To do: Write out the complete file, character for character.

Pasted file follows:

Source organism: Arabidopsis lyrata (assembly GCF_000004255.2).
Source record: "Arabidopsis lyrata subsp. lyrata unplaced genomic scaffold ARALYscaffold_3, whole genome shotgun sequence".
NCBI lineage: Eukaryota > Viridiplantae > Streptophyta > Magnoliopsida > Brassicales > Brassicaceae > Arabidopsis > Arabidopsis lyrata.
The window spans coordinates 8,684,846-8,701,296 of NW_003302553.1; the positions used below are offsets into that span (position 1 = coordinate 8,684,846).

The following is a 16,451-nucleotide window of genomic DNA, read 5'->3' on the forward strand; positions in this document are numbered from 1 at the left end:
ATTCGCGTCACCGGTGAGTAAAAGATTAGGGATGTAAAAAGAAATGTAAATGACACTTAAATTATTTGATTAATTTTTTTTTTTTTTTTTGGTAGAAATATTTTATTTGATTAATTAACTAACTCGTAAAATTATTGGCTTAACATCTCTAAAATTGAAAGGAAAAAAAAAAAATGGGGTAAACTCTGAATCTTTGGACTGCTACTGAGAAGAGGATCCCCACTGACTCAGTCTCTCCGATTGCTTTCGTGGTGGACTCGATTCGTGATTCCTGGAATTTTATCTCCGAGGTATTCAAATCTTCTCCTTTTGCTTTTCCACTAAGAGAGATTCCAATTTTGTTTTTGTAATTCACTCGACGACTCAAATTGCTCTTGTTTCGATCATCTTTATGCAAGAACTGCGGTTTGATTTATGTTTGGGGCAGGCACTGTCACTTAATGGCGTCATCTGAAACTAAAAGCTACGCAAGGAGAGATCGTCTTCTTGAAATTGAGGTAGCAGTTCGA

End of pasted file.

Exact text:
Source organism: Arabidopsis lyrata (assembly GCF_000004255.2).
Source record: "Arabidopsis lyrata subsp. lyrata unplaced genomic scaffold ARALYscaffold_3, whole genome shotgun sequence".
NCBI lineage: Eukaryota > Viridiplantae > Streptophyta > Magnoliopsida > Brassicales > Brassicaceae > Arabidopsis > Arabidopsis lyrata.
The window spans coordinates 8,684,846-8,701,296 of NW_003302553.1; the positions used below are offsets into that span (position 1 = coordinate 8,684,846).

The following is a 16,451-nucleotide window of genomic DNA, read 5'->3' on the forward strand; positions in this document are numbered from 1 at the left end:
ATTCGCGTCACCGGTGAGTAAAAGATTAGGGATGTAAAAAGAAATGTAAATGACACTTAAATTATTTGATTAATTTTTTTTTTTTTTTTTGGTAGAAATATTTTATTTGATTAATTAACTAACTCGTAAAATTATTGGCTTAACATCTCTAAAATTGAAAGGAAAAAAAAAAAATGGGGTAAACTCTGAATCTTTGGACTGCTACTGAGAAGAGGATCCCCACTGACTCAGTCTCTCCGATTGCTTTCGTGGTGGACTCGATTCGTGATTCCTGGAATTTTATCTCCGAGGTATTCAAATCTTCTCCTTTTGCTTTTCCACTAAGAGAGATTCCAATTTTGTTTTTGTAATTCACTCGACGACTCAAATTGCTCTTGTTTCGATCATCTTTATGCAAGAACTGCGGTTTGATTTATGTTTGGGGCAGGCACTGTCACTTAATGGCGTCATCTGAAACTAAAAGCTACGCAAGGAGAGATCGTCTTCTTGAAATTGAGGTAGCAGTTCGA